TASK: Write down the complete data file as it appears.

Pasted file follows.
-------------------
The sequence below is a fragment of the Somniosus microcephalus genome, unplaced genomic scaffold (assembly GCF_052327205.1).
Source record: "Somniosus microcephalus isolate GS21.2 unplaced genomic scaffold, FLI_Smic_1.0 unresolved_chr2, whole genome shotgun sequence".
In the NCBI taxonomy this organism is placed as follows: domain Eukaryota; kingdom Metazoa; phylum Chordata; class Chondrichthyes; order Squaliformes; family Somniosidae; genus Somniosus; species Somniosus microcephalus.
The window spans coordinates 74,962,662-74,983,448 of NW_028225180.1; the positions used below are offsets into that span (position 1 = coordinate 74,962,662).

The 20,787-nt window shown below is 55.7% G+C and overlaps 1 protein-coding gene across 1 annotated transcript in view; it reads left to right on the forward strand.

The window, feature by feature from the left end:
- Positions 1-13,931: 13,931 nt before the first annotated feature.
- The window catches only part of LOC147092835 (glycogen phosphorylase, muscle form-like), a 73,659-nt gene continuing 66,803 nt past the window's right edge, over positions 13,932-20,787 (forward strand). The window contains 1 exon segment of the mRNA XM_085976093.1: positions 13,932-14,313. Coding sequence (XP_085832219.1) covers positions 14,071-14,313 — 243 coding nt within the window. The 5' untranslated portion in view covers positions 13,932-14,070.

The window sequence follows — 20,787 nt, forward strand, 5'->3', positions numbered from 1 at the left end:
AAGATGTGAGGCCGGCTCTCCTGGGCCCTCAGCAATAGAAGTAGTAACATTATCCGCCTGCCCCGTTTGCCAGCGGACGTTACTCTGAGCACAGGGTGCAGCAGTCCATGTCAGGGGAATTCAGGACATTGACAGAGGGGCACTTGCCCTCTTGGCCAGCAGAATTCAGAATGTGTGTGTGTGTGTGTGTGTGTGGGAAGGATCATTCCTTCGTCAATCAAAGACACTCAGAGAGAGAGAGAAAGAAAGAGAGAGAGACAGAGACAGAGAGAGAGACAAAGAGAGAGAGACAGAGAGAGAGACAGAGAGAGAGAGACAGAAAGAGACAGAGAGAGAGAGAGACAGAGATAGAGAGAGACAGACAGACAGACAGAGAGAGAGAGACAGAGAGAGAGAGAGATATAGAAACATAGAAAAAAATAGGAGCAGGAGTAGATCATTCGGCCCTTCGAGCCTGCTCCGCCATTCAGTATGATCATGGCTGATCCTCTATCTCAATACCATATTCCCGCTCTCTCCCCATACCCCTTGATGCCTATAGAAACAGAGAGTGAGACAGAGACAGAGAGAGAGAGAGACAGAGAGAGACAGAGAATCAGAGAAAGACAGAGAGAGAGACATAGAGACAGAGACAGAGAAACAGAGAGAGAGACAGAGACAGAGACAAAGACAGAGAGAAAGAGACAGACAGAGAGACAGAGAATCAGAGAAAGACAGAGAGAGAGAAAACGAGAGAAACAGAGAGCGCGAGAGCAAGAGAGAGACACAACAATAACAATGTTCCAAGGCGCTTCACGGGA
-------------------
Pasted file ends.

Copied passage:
The sequence below is a fragment of the Somniosus microcephalus genome, unplaced genomic scaffold (assembly GCF_052327205.1).
Source record: "Somniosus microcephalus isolate GS21.2 unplaced genomic scaffold, FLI_Smic_1.0 unresolved_chr2, whole genome shotgun sequence".
In the NCBI taxonomy this organism is placed as follows: domain Eukaryota; kingdom Metazoa; phylum Chordata; class Chondrichthyes; order Squaliformes; family Somniosidae; genus Somniosus; species Somniosus microcephalus.
The window spans coordinates 74,962,662-74,983,448 of NW_028225180.1; the positions used below are offsets into that span (position 1 = coordinate 74,962,662).

The 20,787-nt window shown below is 55.7% G+C and overlaps 1 protein-coding gene across 1 annotated transcript in view; it reads left to right on the forward strand.

The window, feature by feature from the left end:
- Positions 1-13,931: 13,931 nt before the first annotated feature.
- The window catches only part of LOC147092835 (glycogen phosphorylase, muscle form-like), a 73,659-nt gene continuing 66,803 nt past the window's right edge, over positions 13,932-20,787 (forward strand). The window contains 1 exon segment of the mRNA XM_085976093.1: positions 13,932-14,313. Coding sequence (XP_085832219.1) covers positions 14,071-14,313 — 243 coding nt within the window. The 5' untranslated portion in view covers positions 13,932-14,070.

The window sequence follows — 20,787 nt, forward strand, 5'->3', positions numbered from 1 at the left end:
AAGATGTGAGGCCGGCTCTCCTGGGCCCTCAGCAATAGAAGTAGTAACATTATCCGCCTGCCCCGTTTGCCAGCGGACGTTACTCTGAGCACAGGGTGCAGCAGTCCATGTCAGGGGAATTCAGGACATTGACAGAGGGGCACTTGCCCTCTTGGCCAGCAGAATTCAGAATGTGTGTGTGTGTGTGTGTGTGTGGGAAGGATCATTCCTTCGTCAATCAAAGACACTCAGAGAGAGAGAGAAAGAAAGAGAGAGAGACAGAGACAGAGAGAGAGACAAAGAGAGAGAGACAGAGAGAGAGACAGAGAGAGAGAGACAGAAAGAGACAGAGAGAGAGAGAGACAGAGATAGAGAGAGACAGACAGACAGACAGAGAGAGAGAGACAGAGAGAGAGAGAGATATAGAAACATAGAAAAAAATAGGAGCAGGAGTAGATCATTCGGCCCTTCGAGCCTGCTCCGCCATTCAGTATGATCATGGCTGATCCTCTATCTCAATACCATATTCCCGCTCTCTCCCCATACCCCTTGATGCCTATAGAAACAGAGAGTGAGACAGAGACAGAGAGAGAGAGAGACAGAGAGAGACAGAGAATCAGAGAAAGACAGAGAGAGAGACATAGAGACAGAGACAGAGAAACAGAGAGAGAGACAGAGACAGAGACAAAGACAGAGAGAAAGAGACAGACAGAGAGACAGAGAATCAGAGAAAGACAGAGAGAGAGAAAACGAGAGAAACAGAGAGCGCGAGAGCAAGAGAGAGACACAACAATAACAATGTTCCAAGGCGCTTCACGGGA